Jordi Teixidor (Valencia, 1941), is considered one of the leading representatives of Spanish abstract art. He studied at the San Carlos School of Fine Art. His first individual exhibition was held in 1966 at the Mateu Gallery, Valencia. In the same year he started work at the Cuenca Museum of Abs...read more
Jordi Teixidor (Valencia, 1941), is considered one of the leading representatives of Spanish abstract art. He studied at the San Carlos School of Fine Art. His first individual exhibition was held in 1966 at the Mateu Gallery, Valencia. In the same year he started work at the Cuenca Museum of Abstract Art, which brought him into contact with the painters connected with it; he was particularly influenced by Gustavo Torner and Gerardo Rueda. In 1967 J.A. Aguirre included him in the Nueva Generación group. He produced what he called "aperspectives", playing with the traditional concept and inverting conventional formulae, for example by placing cold colours in the foreground and warmer tones in the background. In 1972 he classified these “aperspectives” in volumes. Subsequently Teixidor abandoned this approach and returned to brush strokes and the texture of the canvas. Pop Art left its mark on his work, but in the 1970s, after discovering Minimalism and the French Supports/Surfaces movement, he revised his rationalist approach and adopted a very pure style. Canvas, brush strokes and colour come to the fore again, arranged in an abstract space, which was especially appropriate for the expression of pure plasticity. In 1975 the Juan March Foundation awarded him a grant for Spain and in 1979 another for New York, where he went in 1980, obtaining a Studio Program grant from the Institute for Art and Urban Resources Inc. His Serie blanca (White Series) of 1977, in which the painter strives for a "therapy of colour", was followed by the orange, pink and yellow series of 1978, and in the 1990s we find him producing series in deep blue, clearly essentialist and with great clarity of composition.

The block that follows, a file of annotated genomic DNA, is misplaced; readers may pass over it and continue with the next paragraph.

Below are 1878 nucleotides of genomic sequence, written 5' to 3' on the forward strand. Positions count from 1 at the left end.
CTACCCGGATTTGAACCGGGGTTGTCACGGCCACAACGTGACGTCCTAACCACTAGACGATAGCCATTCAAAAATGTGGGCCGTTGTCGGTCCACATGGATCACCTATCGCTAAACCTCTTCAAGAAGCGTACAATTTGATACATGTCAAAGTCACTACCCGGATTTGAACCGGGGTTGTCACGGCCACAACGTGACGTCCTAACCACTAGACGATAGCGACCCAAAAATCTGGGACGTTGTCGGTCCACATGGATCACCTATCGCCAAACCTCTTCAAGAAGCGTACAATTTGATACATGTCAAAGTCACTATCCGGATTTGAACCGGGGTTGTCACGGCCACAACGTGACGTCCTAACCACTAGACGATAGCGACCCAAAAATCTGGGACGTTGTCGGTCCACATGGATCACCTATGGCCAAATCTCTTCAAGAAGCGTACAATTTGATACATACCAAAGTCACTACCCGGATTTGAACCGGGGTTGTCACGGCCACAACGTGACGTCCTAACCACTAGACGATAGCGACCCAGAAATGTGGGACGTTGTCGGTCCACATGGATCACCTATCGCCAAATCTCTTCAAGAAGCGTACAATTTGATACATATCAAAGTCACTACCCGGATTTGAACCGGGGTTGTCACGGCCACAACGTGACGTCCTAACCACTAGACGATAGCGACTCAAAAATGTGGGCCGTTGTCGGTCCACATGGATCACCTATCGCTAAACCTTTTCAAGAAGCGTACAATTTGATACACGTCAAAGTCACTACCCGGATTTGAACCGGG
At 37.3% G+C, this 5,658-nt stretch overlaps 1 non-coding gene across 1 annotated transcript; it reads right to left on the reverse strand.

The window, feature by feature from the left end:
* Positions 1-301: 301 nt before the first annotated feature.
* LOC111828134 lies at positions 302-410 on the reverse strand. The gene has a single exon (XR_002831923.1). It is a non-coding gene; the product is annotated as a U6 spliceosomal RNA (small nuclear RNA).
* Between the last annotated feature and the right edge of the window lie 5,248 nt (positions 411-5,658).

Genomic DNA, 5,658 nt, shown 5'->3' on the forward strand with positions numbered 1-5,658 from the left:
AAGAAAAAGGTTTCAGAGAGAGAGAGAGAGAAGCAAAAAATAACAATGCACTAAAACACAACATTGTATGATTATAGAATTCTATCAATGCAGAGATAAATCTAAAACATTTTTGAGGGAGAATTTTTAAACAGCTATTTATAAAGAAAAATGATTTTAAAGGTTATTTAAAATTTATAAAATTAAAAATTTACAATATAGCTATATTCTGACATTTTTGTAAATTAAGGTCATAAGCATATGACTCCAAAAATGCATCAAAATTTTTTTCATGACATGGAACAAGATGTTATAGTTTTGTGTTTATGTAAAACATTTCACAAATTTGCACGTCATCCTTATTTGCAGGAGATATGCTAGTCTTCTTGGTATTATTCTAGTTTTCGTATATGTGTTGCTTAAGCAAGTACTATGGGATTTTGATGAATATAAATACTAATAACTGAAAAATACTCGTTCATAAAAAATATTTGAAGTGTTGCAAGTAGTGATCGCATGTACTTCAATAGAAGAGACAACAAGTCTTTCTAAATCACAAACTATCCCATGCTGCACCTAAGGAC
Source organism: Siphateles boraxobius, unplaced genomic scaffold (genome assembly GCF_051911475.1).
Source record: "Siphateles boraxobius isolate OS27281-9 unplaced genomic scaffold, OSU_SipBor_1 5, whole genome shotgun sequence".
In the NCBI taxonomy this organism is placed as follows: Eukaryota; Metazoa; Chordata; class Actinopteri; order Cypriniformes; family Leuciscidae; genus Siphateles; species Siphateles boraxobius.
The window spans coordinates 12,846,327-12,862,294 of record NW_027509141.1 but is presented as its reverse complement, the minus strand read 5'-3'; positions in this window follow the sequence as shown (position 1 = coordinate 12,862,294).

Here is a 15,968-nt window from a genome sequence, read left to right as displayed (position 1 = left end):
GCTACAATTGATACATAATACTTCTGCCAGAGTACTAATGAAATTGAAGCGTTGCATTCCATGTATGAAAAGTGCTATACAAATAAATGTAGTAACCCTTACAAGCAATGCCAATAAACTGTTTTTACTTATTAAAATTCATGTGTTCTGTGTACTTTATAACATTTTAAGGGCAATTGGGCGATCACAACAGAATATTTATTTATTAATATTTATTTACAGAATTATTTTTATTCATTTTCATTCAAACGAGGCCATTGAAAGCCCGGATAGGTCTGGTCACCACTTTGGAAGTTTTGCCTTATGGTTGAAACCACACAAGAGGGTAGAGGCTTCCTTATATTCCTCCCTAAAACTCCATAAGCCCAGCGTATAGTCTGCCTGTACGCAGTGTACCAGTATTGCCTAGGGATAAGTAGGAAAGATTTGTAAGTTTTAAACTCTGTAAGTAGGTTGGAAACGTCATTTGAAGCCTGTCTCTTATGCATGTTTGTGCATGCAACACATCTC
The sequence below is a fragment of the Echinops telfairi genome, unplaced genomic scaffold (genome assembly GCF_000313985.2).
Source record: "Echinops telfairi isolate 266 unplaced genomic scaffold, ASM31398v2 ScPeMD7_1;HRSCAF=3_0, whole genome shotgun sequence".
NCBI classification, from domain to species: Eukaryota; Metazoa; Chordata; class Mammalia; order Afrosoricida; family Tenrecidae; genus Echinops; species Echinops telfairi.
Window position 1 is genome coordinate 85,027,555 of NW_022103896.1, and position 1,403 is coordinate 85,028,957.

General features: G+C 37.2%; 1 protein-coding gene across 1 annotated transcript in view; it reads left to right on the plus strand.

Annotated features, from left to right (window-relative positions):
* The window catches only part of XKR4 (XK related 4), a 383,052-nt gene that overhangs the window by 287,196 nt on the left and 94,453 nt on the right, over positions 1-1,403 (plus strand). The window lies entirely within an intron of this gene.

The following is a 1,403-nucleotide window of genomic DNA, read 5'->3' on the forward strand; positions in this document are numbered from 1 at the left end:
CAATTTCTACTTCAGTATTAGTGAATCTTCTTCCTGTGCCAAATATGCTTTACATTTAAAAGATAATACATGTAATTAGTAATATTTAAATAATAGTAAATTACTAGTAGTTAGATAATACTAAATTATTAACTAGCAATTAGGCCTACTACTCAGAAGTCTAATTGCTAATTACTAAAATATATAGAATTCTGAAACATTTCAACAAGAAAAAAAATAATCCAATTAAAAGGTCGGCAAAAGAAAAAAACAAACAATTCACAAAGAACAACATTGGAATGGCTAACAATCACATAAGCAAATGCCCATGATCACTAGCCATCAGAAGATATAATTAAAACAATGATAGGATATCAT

1990 saw the beginning of the series Los límites de la memoria (The Limits of Memory), Los límites del engaño (The Limits of Deceit) and Los límites de la razón (The Limits of Reason). In 1997 his work was exhibited in a retrospective at the Institut Valencià d’Art Modern's Julio González Centre.
Colour gradually loses prominence until his work is strictly limited to black, although he retains some gold. At this time he produced Scandinavian landscapes and the trilogy composed of El final de la batalla (The End of the Battle), La muerte de Virgilio (The Death of Virgil) and La derrota (The Defeat). In 2000 he was admitted to the San Fernando Royal Academy of Fine Arts in Madrid.
Once again he began to incorporate colour in his works in the form of crossed lines on black surfaces, with different textures, recovering a more gestural and immediate approach which recalls other periods of his work.
In 2002, in the series dedicated to La muerte del anarquista (Death of the Anarchist), areas produced with a gestural approach are combined with large horizontal squares. In other series he continues with the use of black as a field of colour which both generates and provokes, while in the África series and in La visita de Ulrich (Ulrich's Visit) he includes elements which are informal and capricious, in contrast to the overall rigour of the works. His work has been exhibited at leading national and international museums and art galleries. In 2014 he received the National Award for the Visual Arts.Read less